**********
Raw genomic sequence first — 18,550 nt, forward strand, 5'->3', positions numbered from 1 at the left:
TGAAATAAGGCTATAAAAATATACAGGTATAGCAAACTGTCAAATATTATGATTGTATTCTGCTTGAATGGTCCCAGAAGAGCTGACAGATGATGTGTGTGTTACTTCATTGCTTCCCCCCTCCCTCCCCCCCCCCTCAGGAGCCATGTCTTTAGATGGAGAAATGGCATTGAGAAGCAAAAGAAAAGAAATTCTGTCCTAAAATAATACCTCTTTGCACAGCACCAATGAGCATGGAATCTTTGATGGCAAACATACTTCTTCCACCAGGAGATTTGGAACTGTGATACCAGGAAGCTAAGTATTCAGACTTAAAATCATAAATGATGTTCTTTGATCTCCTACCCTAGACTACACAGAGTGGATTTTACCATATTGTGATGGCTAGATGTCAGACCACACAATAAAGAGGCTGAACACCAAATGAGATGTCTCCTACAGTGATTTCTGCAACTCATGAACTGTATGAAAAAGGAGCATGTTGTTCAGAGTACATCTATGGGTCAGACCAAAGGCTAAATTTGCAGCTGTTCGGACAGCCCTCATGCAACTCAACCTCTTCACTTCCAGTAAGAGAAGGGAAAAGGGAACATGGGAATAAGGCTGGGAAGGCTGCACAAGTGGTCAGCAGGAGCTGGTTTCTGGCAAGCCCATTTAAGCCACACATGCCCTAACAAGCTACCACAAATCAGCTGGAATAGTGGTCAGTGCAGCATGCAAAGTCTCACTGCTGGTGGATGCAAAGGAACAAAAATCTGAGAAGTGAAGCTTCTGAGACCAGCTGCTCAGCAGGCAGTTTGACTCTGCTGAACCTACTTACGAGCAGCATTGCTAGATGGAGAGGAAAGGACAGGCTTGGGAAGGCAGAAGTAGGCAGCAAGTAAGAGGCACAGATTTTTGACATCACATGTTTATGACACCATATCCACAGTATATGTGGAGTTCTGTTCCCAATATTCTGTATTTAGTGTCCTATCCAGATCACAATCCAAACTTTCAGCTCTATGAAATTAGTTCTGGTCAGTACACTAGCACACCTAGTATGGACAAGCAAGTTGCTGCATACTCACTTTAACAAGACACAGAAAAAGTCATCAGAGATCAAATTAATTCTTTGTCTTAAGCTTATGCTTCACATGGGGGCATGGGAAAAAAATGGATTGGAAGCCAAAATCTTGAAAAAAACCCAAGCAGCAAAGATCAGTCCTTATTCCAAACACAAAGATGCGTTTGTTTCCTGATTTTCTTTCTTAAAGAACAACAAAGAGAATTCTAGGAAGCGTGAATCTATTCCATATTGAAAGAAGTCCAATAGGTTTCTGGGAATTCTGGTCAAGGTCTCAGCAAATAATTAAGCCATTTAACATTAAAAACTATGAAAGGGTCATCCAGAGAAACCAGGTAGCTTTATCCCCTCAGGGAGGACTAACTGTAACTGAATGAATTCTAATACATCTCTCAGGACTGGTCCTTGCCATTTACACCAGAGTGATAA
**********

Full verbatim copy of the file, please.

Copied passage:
Raw genomic sequence first — 18,550 nt, forward strand, 5'->3', positions numbered from 1 at the left:
TGAAATAAGGCTATAAAAATATACAGGTATAGCAAACTGTCAAATATTATGATTGTATTCTGCTTGAATGGTCCCAGAAGAGCTGACAGATGATGTGTGTGTTACTTCATTGCTTCCCCCCTCCCTCCCCCCCCCCTCAGGAGCCATGTCTTTAGATGGAGAAATGGCATTGAGAAGCAAAAGAAAAGAAATTCTGTCCTAAAATAATACCTCTTTGCACAGCACCAATGAGCATGGAATCTTTGATGGCAAACATACTTCTTCCACCAGGAGATTTGGAACTGTGATACCAGGAAGCTAAGTATTCAGACTTAAAATCATAAATGATGTTCTTTGATCTCCTACCCTAGACTACACAGAGTGGATTTTACCATATTGTGATGGCTAGATGTCAGACCACACAATAAAGAGGCTGAACACCAAATGAGATGTCTCCTACAGTGATTTCTGCAACTCATGAACTGTATGAAAAAGGAGCATGTTGTTCAGAGTACATCTATGGGTCAGACCAAAGGCTAAATTTGCAGCTGTTCGGACAGCCCTCATGCAACTCAACCTCTTCACTTCCAGTAAGAGAAGGGAAAAGGGAACATGGGAATAAGGCTGGGAAGGCTGCACAAGTGGTCAGCAGGAGCTGGTTTCTGGCAAGCCCATTTAAGCCACACATGCCCTAACAAGCTACCACAAATCAGCTGGAATAGTGGTCAGTGCAGCATGCAAAGTCTCACTGCTGGTGGATGCAAAGGAACAAAAATCTGAGAAGTGAAGCTTCTGAGACCAGCTGCTCAGCAGGCAGTTTGACTCTGCTGAACCTACTTACGAGCAGCATTGCTAGATGGAGAGGAAAGGACAGGCTTGGGAAGGCAGAAGTAGGCAGCAAGTAAGAGGCACAGATTTTTGACATCACATGTTTATGACACCATATCCACAGTATATGTGGAGTTCTGTTCCCAATATTCTGTATTTAGTGTCCTATCCAGATCACAATCCAAACTTTCAGCTCTATGAAATTAGTTCTGGTCAGTACACTAGCACACCTAGTATGGACAAGCAAGTTGCTGCATACTCACTTTAACAAGACACAGAAAAAGTCATCAGAGATCAAATTAATTCTTTGTCTTAAGCTTATGCTTCACATGGGGGCATGGGAAAAAAATGGATTGGAAGCCAAAATCTTGAAAAAAACCCAAGCAGCAAAGATCAGTCCTTATTCCAAACACAAAGATGCGTTTGTTTCCTGATTTTCTTTCTTAAAGAACAACAAAGAGAATTCTAGGAAGCGTGAATCTATTCCATATTGAAAGAAGTCCAATAGGTTTCTGGGAATTCTGGTCAAGGTCTCAGCAAATAATTAAGCCATTTAACATTAAAAACTATGAAAGGGTCATCCAGAGAAACCAGGTAGCTTTATCCCCTCAGGGAGGACTAACTGTAACTGAATGAATTCTAATACATCTCTCAGGACTGGTCCTTGCCATTTACACCAGAGTGATAA